An insecticide currently in development targets a specific gene so it kills only those bugs that threaten crops and avoids collateral damage to beneficial insects.
Though the technology is still in its infancy, the RNA-based insecticide can be effective for at least 28 days when sprayed on a leaf. That finding dispels concerns that the genetic material will quickly degrade in rain and sunlight.
In the proof-of-principle study researchers wanted to answer whether an RNA-insecticide spray would be stable enough to use in agriculture.
They matched double-stranded (ds) RNA to an actin gene in the Colorado potato beetle, a leading potato pest that costs North American farmers $100 million per year and also damages tomato and other plants.
Pest control breakthrough
Actin genes produce actin proteins that are essential for many cellular functions and prevalent in eukaryotic cells, and were used in this study to test how stable the ds RNA would be in the field.
Once applied on leaves, the ds actin-RNA insecticide was highly effective on potato beetles that ate the leaves.
“The major problem with conventional insecticides is they affect non-target organisms,” says Jeff Scott, a professor of Cornell entomology and a coauthor of the study in Pest Management Science.
“This is an insecticide that is based on a specific gene. Thus, you might be able to kill only that specific insect, and that would be a phenomenal breakthrough in pest control.”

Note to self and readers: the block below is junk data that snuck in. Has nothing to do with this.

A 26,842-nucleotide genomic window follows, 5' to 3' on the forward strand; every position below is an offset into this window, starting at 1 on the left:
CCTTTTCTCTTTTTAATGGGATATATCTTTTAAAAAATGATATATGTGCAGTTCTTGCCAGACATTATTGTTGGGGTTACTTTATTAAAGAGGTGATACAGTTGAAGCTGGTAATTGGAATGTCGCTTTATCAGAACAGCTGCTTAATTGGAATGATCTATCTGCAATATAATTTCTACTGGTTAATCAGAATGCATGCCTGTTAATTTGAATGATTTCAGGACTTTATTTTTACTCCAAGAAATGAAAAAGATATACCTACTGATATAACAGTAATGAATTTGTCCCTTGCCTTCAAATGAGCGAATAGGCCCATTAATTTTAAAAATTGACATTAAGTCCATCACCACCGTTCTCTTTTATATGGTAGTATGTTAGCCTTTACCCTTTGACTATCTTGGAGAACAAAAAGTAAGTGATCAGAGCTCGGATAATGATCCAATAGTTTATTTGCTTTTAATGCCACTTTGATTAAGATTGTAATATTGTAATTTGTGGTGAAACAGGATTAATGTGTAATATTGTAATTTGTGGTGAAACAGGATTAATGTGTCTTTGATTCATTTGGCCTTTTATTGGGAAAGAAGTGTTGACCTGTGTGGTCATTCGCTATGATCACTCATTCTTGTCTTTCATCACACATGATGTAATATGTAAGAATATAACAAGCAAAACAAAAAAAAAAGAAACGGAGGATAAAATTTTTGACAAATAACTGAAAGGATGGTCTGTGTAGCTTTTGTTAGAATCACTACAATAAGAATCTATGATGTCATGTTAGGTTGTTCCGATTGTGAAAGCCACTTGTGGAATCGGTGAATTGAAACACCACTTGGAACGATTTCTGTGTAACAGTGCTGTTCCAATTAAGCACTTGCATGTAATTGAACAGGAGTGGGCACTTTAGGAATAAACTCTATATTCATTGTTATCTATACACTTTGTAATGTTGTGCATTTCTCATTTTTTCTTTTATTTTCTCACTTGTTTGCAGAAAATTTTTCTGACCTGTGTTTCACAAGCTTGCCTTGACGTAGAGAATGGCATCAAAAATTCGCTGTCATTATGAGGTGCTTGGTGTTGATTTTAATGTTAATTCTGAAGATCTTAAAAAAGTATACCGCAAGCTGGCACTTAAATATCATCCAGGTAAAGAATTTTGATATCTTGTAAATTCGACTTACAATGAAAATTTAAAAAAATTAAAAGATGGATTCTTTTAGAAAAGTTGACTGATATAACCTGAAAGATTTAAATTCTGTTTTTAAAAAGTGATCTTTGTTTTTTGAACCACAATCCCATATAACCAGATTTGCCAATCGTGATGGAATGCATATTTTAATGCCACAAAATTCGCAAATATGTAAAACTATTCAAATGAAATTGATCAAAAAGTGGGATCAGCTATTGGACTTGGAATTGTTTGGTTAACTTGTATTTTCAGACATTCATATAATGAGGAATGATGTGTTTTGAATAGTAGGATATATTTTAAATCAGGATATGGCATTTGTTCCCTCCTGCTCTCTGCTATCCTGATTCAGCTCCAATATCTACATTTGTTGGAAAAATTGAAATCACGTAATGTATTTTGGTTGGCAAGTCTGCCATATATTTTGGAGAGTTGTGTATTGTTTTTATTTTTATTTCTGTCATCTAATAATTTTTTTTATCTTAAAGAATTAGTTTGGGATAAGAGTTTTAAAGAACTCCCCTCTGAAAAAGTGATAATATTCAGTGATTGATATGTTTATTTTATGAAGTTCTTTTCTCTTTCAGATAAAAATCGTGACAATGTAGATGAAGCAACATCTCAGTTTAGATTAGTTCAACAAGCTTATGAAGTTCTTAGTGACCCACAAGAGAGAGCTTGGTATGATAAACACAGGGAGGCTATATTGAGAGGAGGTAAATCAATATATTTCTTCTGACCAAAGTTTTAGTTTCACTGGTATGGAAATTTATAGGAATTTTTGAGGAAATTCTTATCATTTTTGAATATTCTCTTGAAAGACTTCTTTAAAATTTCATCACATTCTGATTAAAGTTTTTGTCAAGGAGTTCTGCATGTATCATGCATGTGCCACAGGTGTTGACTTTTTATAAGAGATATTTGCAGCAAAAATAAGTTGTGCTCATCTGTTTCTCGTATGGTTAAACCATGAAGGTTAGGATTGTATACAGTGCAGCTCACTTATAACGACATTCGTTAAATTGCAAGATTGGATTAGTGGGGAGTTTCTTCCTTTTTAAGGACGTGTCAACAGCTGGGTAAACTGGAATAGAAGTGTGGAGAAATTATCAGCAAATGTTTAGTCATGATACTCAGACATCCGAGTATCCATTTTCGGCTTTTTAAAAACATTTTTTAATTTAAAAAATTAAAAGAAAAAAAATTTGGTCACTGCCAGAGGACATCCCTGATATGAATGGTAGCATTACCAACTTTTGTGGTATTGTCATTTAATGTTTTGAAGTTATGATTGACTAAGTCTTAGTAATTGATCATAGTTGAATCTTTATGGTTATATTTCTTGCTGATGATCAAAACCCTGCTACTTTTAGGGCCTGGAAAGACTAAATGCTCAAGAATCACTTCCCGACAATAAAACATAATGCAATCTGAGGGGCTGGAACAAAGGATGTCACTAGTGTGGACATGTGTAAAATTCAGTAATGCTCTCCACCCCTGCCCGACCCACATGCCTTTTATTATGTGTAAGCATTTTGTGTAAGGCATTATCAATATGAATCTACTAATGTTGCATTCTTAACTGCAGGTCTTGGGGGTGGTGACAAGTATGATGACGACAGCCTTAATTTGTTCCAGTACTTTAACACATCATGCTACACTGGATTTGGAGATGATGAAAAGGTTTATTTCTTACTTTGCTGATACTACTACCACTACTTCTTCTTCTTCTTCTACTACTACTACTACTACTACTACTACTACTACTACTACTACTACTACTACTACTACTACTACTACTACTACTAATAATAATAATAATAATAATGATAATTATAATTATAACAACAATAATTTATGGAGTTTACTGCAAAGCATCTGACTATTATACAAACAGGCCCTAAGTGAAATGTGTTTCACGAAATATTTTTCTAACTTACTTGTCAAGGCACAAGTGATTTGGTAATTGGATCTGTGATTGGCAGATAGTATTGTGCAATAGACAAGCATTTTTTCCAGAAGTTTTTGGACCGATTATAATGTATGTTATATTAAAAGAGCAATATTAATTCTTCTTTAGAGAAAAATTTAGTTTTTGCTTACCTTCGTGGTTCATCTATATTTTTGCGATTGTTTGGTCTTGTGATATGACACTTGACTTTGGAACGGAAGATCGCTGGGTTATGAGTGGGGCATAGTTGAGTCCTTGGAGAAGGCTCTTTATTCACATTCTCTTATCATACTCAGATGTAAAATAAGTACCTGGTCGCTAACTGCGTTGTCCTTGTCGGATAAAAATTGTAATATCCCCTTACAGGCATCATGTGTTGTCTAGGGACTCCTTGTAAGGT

RNA, ribonucleic acid, is present in all living cells. Mainly, it acts as a messenger carrying instructions from DNA for controlling the synthesis of proteins. For the last two decades researchers have employed a process called RNA interference, where double-stranded RNA is tailored to match a gene’s sequence, such that once injected into a cell it hunts out and destroys the transcripts of a specific gene.
Geneticists have used the technique to silence specific genes, examine what functions are lost and hence learn that gene’s purpose. The idea for crop protection was born out of this technology.
As part of the study, Scott and Keri San Miguel put a film of ds RNA on plate glass and exposed it to ultraviolet light, which is found in the sun’s rays and breaks down many materials. They discovered that under such direct exposure, half the RNA degraded within an hour.
More study is needed to understand why, once sprayed and dried on a potato leaf, the ds RNA lasts 28 days or longer, but Scott speculates the spray may be protected by shade from tiny hairs on the leaf, or perhaps it soaks into the leaf.
More work needed
The researchers also experimented on whether the ds RNA moved around the plant. They found that when a leaf is cut and the stalk is placed in solution with RNA insecticide, and potato beetles ate that leaf, mortality occurred but it wasn’t as high. They also found that when one leaf was treated with spray, the RNA did not transfer internally to other leaves.
The insecticide needs more work before it is ready to market, Scott says. For example, the cost of making RNA insecticide is currently much higher than conventional insecticides.
Also, for insects need to eat sprayed leaves for it to work so insects that don’t eat leaves, such as houseflies, or those that suck sap, such as aphids, won’t be harmed. Also, some insects are simply unaffected, perhaps due to gut enzymes that break down the ds RNA.
“The technology is really at its infancy,” Scott says. “It may take some tweaking but its potential to be specific is going to be hard to beat.”
The Atkinson Center for a Sustainable Future and Hatch funds supported the work.
Source: Cornell University